Black Teas & Black Tea Blends
Lapsang souchong: Chinese tea smoke-dried over pinewood to create a sharply smoky, woodsy flavor and aroma
Assam: Full-bodied, earthy, and malty tea from the northeast Indian state of Assam
Darjeeling: Grown in West Bengal, India and known for its light body, floral aroma, and tannic spiciness
Ceylon: Honey-colored or reddish-brown tea with light and floral or rich and full-bodied characteristics depending on growth altitude
Earl Grey: A black tea that is flavoured with bergamot, a citrus fruit that is grown in Italy and France. It is named after Earl Grey, a British Prime Minister from the 19th century.
English Breakfast: Traditionally made from a combination of Assam, Ceylon, and Kenyan-grown black teas and known for its bitterness, brown color, and robust yet rounded flavor
Iron Goddess of Mercy (Ti Kuan Yin or Tie Guan Yin): Very popular Chinese tea grown in the Fujian Province’s mountainous Anxi region and beloved for its refreshing qualities, honeyed flavor, and orchid-like aroma
Red Robe Tea (Da Hong Pao): Heavily-oxidized, dark orange-hued tea from China’s Wuyi Mountains with intense smoke and caramel notes and a markedly high price tag
Phoenix (Dan Chong or Dan Cong): Flavorful, full-bodied tea harvested from a single bush grown in China’s Guangdong Province with different characteristics depending on the batch’s origin plant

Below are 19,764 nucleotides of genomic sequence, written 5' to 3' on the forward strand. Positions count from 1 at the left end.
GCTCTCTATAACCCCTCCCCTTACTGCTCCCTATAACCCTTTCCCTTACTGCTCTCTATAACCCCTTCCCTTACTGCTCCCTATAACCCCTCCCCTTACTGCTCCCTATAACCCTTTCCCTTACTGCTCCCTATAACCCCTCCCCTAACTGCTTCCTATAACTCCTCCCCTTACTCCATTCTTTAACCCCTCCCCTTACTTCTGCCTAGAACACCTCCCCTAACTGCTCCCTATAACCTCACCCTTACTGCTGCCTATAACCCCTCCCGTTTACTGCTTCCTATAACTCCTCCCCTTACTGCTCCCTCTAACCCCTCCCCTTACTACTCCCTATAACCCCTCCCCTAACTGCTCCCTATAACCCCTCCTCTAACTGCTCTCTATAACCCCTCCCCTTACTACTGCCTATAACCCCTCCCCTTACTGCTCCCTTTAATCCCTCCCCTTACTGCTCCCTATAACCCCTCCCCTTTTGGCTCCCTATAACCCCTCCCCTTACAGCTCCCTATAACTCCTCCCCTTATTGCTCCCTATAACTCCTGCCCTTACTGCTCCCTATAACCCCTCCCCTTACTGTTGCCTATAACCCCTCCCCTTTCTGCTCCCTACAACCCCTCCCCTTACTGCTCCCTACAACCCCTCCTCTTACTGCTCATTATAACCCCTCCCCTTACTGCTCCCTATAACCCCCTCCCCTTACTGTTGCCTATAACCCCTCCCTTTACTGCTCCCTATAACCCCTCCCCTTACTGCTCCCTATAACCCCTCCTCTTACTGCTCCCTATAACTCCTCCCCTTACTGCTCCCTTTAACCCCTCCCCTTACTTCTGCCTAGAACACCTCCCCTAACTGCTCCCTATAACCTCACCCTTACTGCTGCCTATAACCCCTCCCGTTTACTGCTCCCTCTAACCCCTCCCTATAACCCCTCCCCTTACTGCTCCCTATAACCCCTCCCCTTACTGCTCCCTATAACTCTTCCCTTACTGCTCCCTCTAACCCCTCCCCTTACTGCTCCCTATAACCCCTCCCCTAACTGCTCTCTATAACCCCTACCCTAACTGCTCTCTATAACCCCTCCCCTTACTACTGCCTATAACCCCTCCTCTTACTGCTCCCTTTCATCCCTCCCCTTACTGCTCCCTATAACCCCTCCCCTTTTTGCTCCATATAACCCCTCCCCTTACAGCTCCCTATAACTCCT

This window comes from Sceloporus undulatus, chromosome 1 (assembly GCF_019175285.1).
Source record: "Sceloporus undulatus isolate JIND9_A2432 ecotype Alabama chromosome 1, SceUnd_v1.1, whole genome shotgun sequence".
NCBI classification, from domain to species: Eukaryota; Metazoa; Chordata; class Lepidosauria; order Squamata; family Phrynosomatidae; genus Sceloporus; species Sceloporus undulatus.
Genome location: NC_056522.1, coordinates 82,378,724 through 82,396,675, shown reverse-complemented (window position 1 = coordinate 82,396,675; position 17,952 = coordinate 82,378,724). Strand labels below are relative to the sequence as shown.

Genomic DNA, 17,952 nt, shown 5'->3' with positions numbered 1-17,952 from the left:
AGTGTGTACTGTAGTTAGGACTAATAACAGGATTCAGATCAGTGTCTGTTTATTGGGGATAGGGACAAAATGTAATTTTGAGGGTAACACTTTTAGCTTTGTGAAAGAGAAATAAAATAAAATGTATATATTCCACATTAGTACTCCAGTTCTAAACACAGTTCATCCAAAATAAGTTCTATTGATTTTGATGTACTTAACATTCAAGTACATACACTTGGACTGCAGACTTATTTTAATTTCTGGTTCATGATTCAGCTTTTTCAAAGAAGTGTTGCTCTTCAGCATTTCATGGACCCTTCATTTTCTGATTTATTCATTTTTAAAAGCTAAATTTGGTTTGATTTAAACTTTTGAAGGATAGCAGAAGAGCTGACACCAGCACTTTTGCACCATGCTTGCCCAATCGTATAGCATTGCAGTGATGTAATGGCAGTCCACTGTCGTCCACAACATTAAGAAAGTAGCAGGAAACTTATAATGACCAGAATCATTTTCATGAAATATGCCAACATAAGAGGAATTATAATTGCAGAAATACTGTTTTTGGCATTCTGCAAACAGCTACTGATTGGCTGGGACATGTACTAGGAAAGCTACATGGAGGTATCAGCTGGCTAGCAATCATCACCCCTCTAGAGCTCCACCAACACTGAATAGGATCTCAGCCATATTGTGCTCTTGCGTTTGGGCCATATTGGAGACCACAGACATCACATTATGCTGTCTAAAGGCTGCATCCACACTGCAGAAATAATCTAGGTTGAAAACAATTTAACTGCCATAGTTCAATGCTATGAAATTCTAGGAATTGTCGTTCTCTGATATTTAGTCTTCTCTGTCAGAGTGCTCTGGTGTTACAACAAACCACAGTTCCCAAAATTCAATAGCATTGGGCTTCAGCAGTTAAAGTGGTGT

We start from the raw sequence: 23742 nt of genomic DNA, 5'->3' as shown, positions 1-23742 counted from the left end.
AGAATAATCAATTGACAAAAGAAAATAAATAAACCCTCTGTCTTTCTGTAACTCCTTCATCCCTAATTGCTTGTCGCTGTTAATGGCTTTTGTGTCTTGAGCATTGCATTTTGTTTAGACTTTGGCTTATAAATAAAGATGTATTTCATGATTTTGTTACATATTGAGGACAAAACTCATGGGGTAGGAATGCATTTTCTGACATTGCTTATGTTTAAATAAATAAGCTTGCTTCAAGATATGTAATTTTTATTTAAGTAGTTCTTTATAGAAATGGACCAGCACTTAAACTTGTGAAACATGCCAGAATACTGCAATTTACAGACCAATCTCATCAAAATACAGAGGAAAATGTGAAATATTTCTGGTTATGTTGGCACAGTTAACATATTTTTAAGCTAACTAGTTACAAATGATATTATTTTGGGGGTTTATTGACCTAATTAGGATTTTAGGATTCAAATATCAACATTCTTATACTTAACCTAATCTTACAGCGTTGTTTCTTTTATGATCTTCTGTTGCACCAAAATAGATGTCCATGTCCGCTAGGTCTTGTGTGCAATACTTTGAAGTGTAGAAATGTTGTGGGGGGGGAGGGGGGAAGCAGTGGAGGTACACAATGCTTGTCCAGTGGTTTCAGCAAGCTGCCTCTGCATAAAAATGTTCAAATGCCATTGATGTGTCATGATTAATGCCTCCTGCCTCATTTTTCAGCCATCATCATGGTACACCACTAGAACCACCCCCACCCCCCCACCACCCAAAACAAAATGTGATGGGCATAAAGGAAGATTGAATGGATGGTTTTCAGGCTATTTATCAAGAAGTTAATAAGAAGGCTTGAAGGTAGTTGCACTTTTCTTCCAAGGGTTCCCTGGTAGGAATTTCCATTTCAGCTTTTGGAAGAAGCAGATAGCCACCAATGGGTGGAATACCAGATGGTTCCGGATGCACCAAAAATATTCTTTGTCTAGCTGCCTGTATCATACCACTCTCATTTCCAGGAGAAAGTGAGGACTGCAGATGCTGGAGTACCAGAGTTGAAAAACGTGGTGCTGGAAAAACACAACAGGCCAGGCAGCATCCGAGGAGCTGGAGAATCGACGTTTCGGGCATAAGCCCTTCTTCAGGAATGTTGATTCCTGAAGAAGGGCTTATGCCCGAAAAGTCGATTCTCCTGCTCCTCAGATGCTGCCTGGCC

Chamomile: Herbal infusion made from several different species of a daisy-like plant in the Asteraceae family and thought to treat stomach aches, inflammation, and insomnia
Hibiscus: Brightly-colored, tart infusion made from the hibiscus plant, often blended with rosehip and served either hot or cold
Kava: Powdery tincture made from a root native to the South Pacific islands used for relaxation and other neurological purposes, including as a natural alternative to synthetic antidepressant and anti anxiety medications
Chai: Chai is used as the word for ‘tea’ in many countries, derived from the Chinese world for tea, chá. Masala chai is a type of black tea mixed with sugar and spices including cinnamon, cloves and ginger.
Fruity Tea: Fruit teas are seen as a nice alternative to traditional tea, as they are refreshing and caffeine-free. Popular flavours include raspberry, cranberry, lemon and blackcurrant.
Spearmint: Spearmint and peppermint tea are herbal teas with a fresh minty flavour. They are good for the digestive system, reducing bloating and good for alleviating food cravings.
Barley Tea: Barley tea enjoys the most popularity in East Asia, and it’s a staple drink in China, Japan, and Korea. Barley tea is a toasted, slightly bitter drink that is especially popular in the far East.
Lemon balm Tea: Lemon balm tea is a refreshing drink made from the leaves of the lemon balm plant, also known by the scientific name Melissa officinalis. Perhaps surprisingly from the name, lemon balm is a member of the mint family of plants.
Teas to be avoided:
Detox teas made for fad diets that suggest you will quickly lose weight. These teas often come laced with laxatives that can be harmful to your health.
Fancy tea lattes and drinks from your favorite chain store. While some of these drinks, such as a green tea latte, may appear healthy, they are loaded with sugar.
Trendy bubble teas are also loaded with sugar, calories, and carbs and have little to no nutritional value.
Check back later this week!